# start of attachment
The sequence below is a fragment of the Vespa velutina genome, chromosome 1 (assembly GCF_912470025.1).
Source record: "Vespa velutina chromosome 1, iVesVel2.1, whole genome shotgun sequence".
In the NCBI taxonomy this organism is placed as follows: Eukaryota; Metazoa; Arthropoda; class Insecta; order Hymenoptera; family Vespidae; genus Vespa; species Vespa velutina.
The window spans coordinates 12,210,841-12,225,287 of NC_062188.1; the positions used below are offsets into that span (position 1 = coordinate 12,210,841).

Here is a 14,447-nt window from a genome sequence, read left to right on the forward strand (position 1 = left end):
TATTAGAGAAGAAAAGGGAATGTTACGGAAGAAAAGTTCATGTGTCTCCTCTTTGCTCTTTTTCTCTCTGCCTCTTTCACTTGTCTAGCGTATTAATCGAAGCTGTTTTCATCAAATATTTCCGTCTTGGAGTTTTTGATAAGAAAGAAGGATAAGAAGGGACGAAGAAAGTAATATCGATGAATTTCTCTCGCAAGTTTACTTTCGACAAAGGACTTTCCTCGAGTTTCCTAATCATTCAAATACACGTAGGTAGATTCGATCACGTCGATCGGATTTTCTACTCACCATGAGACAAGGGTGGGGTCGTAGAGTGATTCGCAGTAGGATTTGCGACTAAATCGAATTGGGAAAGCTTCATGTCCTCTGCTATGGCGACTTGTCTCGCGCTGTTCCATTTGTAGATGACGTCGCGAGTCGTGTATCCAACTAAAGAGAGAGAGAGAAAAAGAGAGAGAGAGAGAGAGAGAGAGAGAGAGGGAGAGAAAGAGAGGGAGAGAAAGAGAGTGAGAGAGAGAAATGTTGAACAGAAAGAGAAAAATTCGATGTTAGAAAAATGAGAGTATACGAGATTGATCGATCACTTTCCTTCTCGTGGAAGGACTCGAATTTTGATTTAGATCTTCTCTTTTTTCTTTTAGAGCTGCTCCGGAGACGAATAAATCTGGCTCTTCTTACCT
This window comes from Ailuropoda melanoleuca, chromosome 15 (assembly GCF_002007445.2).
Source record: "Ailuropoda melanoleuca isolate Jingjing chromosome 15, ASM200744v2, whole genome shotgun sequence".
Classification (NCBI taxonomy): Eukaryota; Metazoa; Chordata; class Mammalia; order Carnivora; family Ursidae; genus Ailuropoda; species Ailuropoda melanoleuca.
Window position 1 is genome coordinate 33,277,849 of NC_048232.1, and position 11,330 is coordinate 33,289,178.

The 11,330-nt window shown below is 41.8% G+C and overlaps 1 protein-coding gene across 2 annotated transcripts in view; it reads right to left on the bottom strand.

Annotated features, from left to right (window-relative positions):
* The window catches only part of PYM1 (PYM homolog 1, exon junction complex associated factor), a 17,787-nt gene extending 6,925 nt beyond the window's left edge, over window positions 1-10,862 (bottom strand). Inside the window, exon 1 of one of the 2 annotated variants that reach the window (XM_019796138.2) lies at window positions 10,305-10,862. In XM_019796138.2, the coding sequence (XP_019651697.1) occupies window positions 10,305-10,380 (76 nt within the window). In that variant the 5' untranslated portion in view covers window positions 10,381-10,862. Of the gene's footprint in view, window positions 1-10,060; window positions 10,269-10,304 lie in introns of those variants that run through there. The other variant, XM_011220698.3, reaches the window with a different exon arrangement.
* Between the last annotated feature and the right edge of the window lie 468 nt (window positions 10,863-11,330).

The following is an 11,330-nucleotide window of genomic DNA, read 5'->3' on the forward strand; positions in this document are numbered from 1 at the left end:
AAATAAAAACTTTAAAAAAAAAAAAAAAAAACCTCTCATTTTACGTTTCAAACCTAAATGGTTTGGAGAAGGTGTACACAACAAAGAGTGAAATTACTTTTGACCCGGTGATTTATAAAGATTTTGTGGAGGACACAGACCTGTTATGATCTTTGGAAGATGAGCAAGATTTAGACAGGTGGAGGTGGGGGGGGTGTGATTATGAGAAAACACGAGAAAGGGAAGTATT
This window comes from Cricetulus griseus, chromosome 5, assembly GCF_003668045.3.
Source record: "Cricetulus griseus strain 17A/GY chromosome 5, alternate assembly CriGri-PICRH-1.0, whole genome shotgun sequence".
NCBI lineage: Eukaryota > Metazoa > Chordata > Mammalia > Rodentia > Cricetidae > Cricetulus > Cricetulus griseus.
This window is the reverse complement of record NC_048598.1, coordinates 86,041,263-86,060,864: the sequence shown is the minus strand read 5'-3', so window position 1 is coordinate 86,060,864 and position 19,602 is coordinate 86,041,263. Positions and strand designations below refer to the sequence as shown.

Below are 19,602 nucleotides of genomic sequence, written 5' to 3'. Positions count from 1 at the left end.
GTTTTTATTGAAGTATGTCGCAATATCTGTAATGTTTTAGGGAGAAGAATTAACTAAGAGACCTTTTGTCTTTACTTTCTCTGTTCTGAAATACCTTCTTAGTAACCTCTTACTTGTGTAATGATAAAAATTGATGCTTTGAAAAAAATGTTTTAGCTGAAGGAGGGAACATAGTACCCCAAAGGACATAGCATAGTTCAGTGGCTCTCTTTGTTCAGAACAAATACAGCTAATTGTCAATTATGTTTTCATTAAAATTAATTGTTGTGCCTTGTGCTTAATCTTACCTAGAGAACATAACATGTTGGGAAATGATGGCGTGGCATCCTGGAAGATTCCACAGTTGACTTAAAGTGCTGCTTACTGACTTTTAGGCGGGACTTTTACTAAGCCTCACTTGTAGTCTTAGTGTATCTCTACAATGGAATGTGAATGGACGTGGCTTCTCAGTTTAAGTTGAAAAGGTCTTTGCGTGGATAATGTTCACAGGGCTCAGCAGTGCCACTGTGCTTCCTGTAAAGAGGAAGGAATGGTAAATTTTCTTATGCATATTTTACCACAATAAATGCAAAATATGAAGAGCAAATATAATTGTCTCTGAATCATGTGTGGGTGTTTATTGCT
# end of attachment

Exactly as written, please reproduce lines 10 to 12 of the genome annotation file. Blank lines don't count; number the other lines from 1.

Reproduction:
Window position 1 is genome coordinate 33,277,849 of NC_048232.1, and position 11,330 is coordinate 33,289,178.

The 11,330-nt window shown below is 41.8% G+C and overlaps 1 protein-coding gene across 2 annotated transcripts in view; it reads right to left on the bottom strand.

Annotated features, from left to right (window-relative positions):